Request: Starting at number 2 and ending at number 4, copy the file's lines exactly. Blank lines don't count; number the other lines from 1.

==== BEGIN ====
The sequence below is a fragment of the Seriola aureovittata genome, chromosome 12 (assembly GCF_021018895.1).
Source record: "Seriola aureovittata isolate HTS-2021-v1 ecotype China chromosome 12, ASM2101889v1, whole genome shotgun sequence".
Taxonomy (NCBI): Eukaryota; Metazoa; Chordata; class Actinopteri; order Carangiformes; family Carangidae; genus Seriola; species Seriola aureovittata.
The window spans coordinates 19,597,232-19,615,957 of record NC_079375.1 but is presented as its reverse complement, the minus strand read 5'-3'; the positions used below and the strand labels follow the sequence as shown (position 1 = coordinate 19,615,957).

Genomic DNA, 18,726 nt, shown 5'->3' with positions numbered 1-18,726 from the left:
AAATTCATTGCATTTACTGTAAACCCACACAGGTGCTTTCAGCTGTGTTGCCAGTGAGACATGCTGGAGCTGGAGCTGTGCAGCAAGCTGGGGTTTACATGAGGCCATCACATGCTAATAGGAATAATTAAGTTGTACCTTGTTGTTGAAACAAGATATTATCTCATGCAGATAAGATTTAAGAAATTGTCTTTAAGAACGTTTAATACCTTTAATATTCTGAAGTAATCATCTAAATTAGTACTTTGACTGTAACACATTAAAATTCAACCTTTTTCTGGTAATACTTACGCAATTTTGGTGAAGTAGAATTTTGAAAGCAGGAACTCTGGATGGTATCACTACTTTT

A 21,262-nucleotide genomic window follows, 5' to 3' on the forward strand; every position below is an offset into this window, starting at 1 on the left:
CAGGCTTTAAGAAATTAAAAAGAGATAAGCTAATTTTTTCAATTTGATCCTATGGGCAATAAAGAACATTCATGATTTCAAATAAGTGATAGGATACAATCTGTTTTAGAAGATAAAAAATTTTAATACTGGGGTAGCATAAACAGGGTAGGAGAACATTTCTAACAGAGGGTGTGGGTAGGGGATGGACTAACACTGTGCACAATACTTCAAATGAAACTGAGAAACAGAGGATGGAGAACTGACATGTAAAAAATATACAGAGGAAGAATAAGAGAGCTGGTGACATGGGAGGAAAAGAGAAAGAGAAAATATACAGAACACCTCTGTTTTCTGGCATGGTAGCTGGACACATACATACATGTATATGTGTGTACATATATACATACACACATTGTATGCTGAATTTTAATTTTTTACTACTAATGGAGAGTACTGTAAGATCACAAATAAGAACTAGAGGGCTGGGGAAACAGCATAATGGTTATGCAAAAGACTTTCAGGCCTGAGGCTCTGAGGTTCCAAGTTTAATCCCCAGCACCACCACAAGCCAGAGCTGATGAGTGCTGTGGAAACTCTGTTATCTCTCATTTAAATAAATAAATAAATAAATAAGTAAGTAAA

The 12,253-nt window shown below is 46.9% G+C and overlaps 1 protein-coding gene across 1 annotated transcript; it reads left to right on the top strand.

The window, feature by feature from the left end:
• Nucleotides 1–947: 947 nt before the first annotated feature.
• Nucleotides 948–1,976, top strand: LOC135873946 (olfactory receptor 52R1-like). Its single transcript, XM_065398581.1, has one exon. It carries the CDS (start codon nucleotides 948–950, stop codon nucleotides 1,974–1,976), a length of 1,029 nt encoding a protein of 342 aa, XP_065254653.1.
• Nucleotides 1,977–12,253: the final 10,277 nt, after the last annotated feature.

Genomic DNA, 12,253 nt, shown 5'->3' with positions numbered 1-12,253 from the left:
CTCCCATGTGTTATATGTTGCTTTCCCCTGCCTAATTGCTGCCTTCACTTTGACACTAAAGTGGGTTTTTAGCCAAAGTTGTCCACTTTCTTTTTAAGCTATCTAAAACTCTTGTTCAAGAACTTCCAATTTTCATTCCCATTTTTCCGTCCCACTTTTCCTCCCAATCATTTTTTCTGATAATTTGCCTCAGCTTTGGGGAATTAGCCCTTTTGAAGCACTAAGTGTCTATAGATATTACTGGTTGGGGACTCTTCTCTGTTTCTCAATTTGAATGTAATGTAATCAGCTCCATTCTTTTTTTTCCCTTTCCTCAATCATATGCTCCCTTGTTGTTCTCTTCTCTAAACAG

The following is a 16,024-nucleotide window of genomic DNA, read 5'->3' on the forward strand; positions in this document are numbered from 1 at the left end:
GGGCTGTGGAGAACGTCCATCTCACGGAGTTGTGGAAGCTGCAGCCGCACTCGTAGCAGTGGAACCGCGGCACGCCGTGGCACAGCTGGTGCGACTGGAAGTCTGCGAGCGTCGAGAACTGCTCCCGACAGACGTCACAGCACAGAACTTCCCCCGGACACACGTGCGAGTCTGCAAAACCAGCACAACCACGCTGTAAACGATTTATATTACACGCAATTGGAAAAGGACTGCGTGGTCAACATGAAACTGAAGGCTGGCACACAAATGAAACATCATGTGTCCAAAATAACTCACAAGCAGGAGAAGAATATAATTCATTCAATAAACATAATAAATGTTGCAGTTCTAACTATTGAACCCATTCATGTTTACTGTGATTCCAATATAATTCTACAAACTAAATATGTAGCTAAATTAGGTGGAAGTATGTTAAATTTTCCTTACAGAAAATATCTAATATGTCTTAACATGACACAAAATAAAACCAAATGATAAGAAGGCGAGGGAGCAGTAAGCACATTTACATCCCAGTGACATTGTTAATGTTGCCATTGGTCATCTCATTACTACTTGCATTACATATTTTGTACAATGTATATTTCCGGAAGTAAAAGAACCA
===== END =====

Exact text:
Source record: "Seriola aureovittata isolate HTS-2021-v1 ecotype China chromosome 12, ASM2101889v1, whole genome shotgun sequence".
Taxonomy (NCBI): Eukaryota; Metazoa; Chordata; class Actinopteri; order Carangiformes; family Carangidae; genus Seriola; species Seriola aureovittata.
The window spans coordinates 19,597,232-19,615,957 of record NC_079375.1 but is presented as its reverse complement, the minus strand read 5'-3'; the positions used below and the strand labels follow the sequence as shown (position 1 = coordinate 19,615,957).